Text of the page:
From @northphilliest -- BREAKING NEWS: Raven's kicker Billy Cundiff attempted to commit suicide but the bullet missed wide left
From @IAMDJBUNK -- BreakingNews:Death warrant for Billy Cundiff, wanted Dead or alive REWARD $1Million Will be paid by Tax payees of Baltimore
From @javpasquel -- @KyleWilliams_10 I hope you, youre wife, kids and family die, you deserve it
From @rodrashid10 -- @KyleWilliams you my friend can go die. How do you lost TWO fumbles? If you don't kill yourself I swear someone will. Useless piece of [you figure it out]
And this very special one from @ComptonAssDeezy -- Yo @KyleWilliams, whatever [uh, woman] STILL decides to [a bit more than snuggle] you after what you did, I hope she's carrying instant AIDS
Knuckleheads like these, folks who hit "send" on threatening posts, should be prosecuted to the fullest extent of the law -- even if they subsequently delete the posts (which most of these offenders have done). And if there aren't any laws governing these kinds of insipid online actions in the wild, wild Twitterworld and beyond, well, there oughta be one -- at least one. At minimum, perpetrators of life-threatening tweets, whether in "jest" or not, should be banned (or suspended) from Twitter.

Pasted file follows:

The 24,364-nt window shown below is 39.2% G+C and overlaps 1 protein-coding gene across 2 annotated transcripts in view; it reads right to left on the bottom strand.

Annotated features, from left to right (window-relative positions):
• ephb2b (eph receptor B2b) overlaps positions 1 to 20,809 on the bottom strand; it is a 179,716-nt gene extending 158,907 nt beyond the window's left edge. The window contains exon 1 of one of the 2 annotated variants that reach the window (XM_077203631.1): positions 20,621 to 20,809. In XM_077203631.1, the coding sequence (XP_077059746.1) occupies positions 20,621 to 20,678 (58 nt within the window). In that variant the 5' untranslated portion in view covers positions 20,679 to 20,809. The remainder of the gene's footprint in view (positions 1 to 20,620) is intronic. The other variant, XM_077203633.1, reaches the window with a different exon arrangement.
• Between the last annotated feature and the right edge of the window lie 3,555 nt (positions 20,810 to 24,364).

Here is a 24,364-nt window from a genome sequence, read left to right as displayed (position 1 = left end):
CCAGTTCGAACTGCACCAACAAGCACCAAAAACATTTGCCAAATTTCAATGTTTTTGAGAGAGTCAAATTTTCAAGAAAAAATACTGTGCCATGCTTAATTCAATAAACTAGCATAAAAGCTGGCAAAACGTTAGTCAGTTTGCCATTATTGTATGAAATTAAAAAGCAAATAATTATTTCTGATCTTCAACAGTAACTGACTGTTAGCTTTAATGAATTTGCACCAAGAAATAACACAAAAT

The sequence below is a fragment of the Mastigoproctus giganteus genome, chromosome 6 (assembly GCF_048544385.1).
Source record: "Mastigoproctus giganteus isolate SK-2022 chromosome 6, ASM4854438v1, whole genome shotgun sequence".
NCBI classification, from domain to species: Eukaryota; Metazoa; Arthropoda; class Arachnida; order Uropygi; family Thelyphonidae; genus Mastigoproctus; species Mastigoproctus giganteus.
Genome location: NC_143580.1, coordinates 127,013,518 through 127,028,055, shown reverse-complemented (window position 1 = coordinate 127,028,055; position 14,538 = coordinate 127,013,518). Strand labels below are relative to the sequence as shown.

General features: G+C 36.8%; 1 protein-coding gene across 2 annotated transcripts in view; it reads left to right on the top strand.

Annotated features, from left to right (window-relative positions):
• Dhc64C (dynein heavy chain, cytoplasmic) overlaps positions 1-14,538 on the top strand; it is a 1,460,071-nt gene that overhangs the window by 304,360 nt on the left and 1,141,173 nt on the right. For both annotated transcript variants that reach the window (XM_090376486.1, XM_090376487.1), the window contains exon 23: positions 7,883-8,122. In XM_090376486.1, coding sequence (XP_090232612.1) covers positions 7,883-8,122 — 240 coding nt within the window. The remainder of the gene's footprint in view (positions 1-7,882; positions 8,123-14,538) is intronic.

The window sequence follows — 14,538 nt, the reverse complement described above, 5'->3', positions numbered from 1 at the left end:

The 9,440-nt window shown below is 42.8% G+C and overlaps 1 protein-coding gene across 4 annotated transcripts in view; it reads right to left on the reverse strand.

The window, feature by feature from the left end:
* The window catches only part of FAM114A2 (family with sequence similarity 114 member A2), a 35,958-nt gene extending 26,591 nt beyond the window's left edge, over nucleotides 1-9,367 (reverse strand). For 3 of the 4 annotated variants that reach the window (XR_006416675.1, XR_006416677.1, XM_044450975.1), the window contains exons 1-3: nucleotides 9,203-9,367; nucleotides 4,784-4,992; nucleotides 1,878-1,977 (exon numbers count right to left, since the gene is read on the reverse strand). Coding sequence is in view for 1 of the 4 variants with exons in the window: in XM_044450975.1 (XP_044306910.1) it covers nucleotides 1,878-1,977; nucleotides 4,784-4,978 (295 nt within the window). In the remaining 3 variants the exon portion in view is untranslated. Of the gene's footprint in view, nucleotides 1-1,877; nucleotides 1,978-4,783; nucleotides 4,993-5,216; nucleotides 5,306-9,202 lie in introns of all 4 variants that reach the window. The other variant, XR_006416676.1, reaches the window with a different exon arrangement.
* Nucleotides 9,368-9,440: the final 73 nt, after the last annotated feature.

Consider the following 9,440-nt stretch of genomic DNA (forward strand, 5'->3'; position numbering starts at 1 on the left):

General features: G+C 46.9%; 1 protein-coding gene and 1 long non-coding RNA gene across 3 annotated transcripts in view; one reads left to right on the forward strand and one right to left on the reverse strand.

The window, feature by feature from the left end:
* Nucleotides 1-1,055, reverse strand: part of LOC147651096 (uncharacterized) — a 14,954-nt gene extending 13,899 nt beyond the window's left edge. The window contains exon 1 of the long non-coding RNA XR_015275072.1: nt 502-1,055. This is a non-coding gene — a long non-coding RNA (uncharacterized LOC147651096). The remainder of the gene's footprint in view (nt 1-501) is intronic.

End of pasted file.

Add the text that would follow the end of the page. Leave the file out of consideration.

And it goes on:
The NFL, like all major sports leagues, has a sophisticated and relentless security team, so I'm not really worried about the personal safety of Williams or Cundiff. In fact, people who tweet threats and other dumb messages are usually cowards, hiding behind the web's cloak of anonymity.
But all it takes is one wacko to answer the call to violence by someone he or she "follows" to spark an unspeakable tragedy.
Yet in the midst of that madness, the two losing teams also gave us a gift:
They showed us how to handle loss.
They showed us how to handle the depths of adversity.
They showed us -- and young athletes -- how to stand up for those among them who fail.
They showed the truest meaning of "team."